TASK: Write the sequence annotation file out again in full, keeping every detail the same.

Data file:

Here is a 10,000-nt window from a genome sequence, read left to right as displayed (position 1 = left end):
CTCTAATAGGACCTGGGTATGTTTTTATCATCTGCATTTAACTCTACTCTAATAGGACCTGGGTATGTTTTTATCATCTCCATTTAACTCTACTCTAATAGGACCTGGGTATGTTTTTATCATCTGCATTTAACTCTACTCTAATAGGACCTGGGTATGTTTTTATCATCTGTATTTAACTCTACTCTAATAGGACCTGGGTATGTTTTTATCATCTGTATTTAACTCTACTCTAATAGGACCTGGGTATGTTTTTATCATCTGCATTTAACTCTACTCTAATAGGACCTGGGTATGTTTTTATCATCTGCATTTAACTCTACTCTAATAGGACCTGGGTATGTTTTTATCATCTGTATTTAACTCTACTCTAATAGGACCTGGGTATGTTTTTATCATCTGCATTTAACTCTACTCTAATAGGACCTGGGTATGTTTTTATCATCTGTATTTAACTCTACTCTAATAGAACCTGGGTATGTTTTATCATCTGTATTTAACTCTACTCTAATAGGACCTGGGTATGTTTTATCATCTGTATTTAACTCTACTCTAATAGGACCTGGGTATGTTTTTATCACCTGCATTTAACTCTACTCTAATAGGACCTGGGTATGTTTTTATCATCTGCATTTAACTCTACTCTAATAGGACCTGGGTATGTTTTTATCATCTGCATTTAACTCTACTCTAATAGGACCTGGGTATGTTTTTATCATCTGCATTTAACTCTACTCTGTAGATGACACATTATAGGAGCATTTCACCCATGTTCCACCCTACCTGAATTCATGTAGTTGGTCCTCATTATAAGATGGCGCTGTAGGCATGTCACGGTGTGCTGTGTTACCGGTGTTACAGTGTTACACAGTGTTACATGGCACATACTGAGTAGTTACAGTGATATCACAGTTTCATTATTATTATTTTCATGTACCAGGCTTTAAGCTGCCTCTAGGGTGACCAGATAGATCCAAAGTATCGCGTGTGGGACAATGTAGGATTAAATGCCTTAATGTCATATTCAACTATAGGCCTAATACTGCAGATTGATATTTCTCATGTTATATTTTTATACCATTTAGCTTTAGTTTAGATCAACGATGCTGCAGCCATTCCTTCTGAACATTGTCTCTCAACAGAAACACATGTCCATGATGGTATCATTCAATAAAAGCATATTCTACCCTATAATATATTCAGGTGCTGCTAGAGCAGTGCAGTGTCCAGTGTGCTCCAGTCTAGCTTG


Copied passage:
Here is a 10,000-nt window from a genome sequence, read left to right as displayed (position 1 = left end):
CTCTAATAGGACCTGGGTATGTTTTTATCATCTGCATTTAACTCTACTCTAATAGGACCTGGGTATGTTTTTATCATCTCCATTTAACTCTACTCTAATAGGACCTGGGTATGTTTTTATCATCTGCATTTAACTCTACTCTAATAGGACCTGGGTATGTTTTTATCATCTGTATTTAACTCTACTCTAATAGGACCTGGGTATGTTTTTATCATCTGTATTTAACTCTACTCTAATAGGACCTGGGTATGTTTTTATCATCTGCATTTAACTCTACTCTAATAGGACCTGGGTATGTTTTTATCATCTGCATTTAACTCTACTCTAATAGGACCTGGGTATGTTTTTATCATCTGTATTTAACTCTACTCTAATAGGACCTGGGTATGTTTTTATCATCTGCATTTAACTCTACTCTAATAGGACCTGGGTATGTTTTTATCATCTGTATTTAACTCTACTCTAATAGAACCTGGGTATGTTTTATCATCTGTATTTAACTCTACTCTAATAGGACCTGGGTATGTTTTATCATCTGTATTTAACTCTACTCTAATAGGACCTGGGTATGTTTTTATCACCTGCATTTAACTCTACTCTAATAGGACCTGGGTATGTTTTTATCATCTGCATTTAACTCTACTCTAATAGGACCTGGGTATGTTTTTATCATCTGCATTTAACTCTACTCTAATAGGACCTGGGTATGTTTTTATCATCTGCATTTAACTCTACTCTGTAGATGACACATTATAGGAGCATTTCACCCATGTTCCACCCTACCTGAATTCATGTAGTTGGTCCTCATTATAAGATGGCGCTGTAGGCATGTCACGGTGTGCTGTGTTACCGGTGTTACAGTGTTACACAGTGTTACATGGCACATACTGAGTAGTTACAGTGATATCACAGTTTCATTATTATTATTTTCATGTACCAGGCTTTAAGCTGCCTCTAGGGTGACCAGATAGATCCAAAGTATCGCGTGTGGGACAATGTAGGATTAAATGCCTTAATGTCATATTCAACTATAGGCCTAATACTGCAGATTGATATTTCTCATGTTATATTTTTATACCATTTAGCTTTAGTTTAGATCAACGATGCTGCAGCCATTCCTTCTGAACATTGTCTCTCAACAGAAACACATGTCCATGATGGTATCATTCAATAAAAGCATATTCTACCCTATAATATATTCAGGTGCTGCTAGAGCAGTGCAGTGTCCAGTGTGCTCCAGTCTAGCTTG